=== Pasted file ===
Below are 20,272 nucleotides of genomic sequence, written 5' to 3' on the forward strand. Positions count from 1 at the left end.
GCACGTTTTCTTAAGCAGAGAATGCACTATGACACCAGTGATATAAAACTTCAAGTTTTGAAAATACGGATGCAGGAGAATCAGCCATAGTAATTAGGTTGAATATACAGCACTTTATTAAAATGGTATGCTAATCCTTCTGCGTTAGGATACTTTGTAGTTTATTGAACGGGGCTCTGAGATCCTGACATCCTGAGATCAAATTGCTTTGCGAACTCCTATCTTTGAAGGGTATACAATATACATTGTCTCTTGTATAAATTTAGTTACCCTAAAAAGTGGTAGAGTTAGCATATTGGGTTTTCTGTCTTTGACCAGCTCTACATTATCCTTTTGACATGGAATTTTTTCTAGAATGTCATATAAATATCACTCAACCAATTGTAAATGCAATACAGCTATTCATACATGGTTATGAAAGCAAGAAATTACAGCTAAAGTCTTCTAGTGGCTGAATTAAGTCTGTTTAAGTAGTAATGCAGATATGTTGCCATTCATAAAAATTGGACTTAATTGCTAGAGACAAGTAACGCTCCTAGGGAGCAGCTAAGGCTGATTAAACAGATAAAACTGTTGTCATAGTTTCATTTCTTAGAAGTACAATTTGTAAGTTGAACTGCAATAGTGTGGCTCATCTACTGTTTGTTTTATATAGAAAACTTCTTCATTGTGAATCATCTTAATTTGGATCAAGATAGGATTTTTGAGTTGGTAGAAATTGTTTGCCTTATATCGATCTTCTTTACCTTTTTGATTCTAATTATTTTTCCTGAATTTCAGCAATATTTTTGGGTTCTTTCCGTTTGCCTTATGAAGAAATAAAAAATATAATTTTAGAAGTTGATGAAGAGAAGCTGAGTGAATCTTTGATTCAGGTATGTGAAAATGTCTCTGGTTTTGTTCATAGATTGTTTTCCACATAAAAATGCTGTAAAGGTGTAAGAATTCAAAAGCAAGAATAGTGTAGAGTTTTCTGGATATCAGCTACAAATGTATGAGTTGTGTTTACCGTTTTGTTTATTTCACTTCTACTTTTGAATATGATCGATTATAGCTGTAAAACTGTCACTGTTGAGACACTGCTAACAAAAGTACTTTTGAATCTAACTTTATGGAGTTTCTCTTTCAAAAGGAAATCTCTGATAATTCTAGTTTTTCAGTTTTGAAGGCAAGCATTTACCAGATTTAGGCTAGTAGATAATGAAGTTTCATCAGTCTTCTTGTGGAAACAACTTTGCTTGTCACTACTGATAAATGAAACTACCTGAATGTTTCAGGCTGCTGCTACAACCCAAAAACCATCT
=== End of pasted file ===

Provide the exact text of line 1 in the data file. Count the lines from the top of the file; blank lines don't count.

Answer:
Below are 20,272 nucleotides of genomic sequence, written 5' to 3' on the forward strand. Positions count from 1 at the left end.